The steady rise of the far right in Sweden
At the very beginning of this year, in my article titled “The rise of the far right in Sweden,” I had drawn attention to the existence of a white supremacist movement in Sweden and to the history of the lesser-known eugenic practices in this country. I had stressed that fixed ideas of the past and obsessions with a purified society were now manifesting themselves as xenophobic and immigration-skeptic tendencies in a certain part of the Swedish society and voters. I had also stressed that the far-right party of the Sweden Democrats (SD), with roots in the white supremacist movement, could not form a government by itself for the time being, but that there was a serious possibility that such a party, like in Austria, would possibly be able to become a key partner for coalition governments in the foreseeable future.
The election results in Sweden on Sept. 9 have validated this political forecast. It is reported that “with more than 99 percent of ballots counted, the national election commission reported that the governing center-left Social Democrats had 28.4 percent of the vote… the center-right Moderate party was next at 19.8 percent, while the far-right Sweden Democrats were running third, with 17.6 percent.” It is mentioned that neither bloc can command a majority in the Swedish Parliament. For the time being, both blocs have rejected the idea of any deal with the Sweden Democrats.
The far-right party of the Sweden Democrats has made considerable gains in the last three Swedish elections by leaping from a 5.7 percent share of the national vote in 2010, when they first entered parliament, to 12.9 percent in 2014 and 17.6 percent in 2018. According to preliminary results, it seems that the Swedish Democrats may have 62 of the 349 seats in Sweden’s new parliament.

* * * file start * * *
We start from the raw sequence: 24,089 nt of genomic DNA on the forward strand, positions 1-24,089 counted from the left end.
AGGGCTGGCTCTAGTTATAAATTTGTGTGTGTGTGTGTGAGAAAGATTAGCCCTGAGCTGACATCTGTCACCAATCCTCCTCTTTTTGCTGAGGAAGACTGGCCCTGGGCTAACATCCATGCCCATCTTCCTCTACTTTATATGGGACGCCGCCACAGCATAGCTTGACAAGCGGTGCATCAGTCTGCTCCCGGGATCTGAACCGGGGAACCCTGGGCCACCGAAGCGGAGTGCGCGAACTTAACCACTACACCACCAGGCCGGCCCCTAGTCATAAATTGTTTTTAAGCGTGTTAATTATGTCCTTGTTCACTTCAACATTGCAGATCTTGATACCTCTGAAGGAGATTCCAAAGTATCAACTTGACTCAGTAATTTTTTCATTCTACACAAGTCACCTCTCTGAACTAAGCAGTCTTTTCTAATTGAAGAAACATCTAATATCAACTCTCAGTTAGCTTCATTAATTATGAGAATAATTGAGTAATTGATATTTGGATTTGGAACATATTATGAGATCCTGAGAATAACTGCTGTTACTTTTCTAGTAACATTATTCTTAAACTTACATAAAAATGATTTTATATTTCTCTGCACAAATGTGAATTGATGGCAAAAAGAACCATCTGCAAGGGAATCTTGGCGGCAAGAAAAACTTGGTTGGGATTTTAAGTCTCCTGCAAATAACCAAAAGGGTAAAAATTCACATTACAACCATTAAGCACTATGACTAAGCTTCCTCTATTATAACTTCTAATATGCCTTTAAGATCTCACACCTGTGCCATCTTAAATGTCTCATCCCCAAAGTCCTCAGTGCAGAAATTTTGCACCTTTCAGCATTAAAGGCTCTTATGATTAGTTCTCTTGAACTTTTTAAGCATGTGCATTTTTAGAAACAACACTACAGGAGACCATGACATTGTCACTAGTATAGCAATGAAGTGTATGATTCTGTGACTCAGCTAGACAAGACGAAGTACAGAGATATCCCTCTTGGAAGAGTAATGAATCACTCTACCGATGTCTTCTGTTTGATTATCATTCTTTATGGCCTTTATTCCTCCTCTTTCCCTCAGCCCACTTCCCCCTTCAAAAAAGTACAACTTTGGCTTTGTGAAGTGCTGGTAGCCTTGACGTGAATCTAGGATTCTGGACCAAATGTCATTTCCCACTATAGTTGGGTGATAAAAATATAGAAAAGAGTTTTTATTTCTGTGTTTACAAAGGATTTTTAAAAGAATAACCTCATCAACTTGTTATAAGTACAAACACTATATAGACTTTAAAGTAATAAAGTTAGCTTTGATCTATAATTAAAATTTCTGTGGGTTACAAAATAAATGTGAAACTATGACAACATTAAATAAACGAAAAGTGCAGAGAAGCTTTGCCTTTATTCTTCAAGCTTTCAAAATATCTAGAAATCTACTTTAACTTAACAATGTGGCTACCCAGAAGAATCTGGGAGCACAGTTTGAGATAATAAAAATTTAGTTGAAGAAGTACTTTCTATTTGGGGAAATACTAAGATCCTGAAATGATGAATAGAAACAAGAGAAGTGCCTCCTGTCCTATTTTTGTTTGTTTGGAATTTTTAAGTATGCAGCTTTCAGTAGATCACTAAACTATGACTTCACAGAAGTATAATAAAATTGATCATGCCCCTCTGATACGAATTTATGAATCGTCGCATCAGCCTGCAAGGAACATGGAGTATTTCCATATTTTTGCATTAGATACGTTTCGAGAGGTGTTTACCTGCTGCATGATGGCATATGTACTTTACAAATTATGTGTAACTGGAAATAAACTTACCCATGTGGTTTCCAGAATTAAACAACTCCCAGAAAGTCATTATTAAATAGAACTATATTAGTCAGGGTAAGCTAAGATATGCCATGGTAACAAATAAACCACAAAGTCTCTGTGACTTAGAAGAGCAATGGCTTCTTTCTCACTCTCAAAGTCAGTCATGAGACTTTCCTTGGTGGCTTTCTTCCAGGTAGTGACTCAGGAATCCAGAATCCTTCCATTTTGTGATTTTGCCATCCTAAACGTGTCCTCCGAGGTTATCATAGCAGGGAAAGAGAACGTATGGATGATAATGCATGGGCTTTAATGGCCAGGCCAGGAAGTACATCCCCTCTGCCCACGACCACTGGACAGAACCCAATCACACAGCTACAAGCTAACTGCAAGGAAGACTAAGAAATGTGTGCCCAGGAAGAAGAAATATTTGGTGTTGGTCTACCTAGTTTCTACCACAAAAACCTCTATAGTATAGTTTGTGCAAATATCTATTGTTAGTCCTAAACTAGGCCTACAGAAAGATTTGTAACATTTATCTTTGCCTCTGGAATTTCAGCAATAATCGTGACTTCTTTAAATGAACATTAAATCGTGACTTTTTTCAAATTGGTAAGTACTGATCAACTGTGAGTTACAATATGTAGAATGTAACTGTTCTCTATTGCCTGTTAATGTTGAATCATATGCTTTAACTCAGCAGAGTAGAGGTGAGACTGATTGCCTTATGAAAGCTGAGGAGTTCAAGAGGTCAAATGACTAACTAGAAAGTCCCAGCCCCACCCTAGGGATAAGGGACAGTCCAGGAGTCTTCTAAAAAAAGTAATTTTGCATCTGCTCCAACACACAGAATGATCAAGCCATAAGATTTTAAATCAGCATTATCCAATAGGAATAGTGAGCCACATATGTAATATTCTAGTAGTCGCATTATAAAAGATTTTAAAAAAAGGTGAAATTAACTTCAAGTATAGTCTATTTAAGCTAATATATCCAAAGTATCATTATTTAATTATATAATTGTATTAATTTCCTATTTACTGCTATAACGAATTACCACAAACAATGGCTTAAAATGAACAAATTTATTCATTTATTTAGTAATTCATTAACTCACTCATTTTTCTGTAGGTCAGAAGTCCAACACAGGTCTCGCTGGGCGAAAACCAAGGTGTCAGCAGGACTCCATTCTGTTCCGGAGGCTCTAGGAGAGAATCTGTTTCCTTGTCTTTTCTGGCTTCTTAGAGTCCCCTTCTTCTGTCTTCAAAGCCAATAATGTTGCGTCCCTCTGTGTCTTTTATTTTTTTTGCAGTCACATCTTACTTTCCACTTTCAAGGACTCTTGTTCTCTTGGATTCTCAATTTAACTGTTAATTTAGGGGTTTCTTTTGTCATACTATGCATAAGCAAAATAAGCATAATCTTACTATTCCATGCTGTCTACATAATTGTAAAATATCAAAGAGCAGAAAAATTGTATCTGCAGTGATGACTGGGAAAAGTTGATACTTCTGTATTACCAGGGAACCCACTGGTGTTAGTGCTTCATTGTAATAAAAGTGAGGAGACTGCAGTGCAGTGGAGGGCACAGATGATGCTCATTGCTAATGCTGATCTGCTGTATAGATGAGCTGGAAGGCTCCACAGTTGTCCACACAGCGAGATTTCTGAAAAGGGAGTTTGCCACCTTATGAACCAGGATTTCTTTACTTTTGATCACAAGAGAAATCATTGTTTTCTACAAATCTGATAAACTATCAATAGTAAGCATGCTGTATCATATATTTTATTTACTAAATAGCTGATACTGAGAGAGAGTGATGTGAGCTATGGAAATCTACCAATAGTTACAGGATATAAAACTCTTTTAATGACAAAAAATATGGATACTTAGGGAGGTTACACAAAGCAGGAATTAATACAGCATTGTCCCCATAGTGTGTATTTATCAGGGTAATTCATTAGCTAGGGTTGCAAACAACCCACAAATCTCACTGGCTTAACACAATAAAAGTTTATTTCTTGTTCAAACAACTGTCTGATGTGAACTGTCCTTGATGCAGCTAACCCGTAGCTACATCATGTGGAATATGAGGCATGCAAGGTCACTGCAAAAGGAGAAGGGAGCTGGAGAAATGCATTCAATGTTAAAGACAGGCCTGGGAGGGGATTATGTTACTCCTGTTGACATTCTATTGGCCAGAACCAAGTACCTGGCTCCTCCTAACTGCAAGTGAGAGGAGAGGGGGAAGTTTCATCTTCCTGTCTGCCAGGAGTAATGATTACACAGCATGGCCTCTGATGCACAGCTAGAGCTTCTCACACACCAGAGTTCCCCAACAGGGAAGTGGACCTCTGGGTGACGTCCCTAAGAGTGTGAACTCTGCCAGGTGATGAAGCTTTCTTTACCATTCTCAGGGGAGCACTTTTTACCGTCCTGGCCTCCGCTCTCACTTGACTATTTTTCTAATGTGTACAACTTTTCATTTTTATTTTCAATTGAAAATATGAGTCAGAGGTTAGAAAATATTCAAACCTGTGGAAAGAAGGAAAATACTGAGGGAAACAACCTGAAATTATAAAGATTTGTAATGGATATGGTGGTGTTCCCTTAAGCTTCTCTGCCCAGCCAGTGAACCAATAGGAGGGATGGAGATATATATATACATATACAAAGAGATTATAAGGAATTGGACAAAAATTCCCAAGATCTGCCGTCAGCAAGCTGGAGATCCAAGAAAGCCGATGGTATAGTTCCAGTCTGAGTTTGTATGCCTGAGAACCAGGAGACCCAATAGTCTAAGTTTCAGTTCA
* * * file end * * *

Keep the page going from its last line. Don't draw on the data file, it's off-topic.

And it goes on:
It seems that Sweden faces a period of political uncertainty. It is mentioned in certain analyses that despite making more modest gains than many had predicted, the far-right Sweden Democrats may likely have a significant role in policy making and influence in parliament. This situation may allow this far-right party with ties to the white supremacy movement to fashion itself as the “kingmaker” in the Swedish parliament.
It is a fact that Sweden has a long and rich history and experience in democracy and consensus-building. It should not be expected that the relative rise in the far-right votes would by itself seriously threaten one of the most stable democratic orders in Europe. Nevertheless, this fact does not eliminate the concern arising from the steady increase in the far-right votes in major European Union countries. It should be noted that in the recent past, far-right parties have also increased their votes in Germany, Austria, and Italy. Sweden has now become the latest example in this trend. What is also worrying is that the electoral potential being demonstrated by far-right rhetoric has caught the attention of other parties in European Union countries, meaning that the far-right rhetoric has “infected” mainstream politics. Larger, more established parties with policies closer to the center of the political spectrum have begun to latch onto far-right rhetoric to appeal to the disgruntled voters unhappy about their economic prospects and immigration flows to their countries. In this, far-right parties have already started to enjoy an influence disproportionate to their actual electoral gains.
The far-right’s resurgence is now an undeniable and a worrying reality in most of the influential European Union countries. It is no longer possible anymore to underestimate and downplay this fact. With the ever-increasing immigration pressure and economic worries across Europe, it seems that we could witness more radical increases in the far-right influence in the EU countries.
* Teoman Ertuğrul TULUN is an analyst for the Center for Eurasian Studies (AVİM)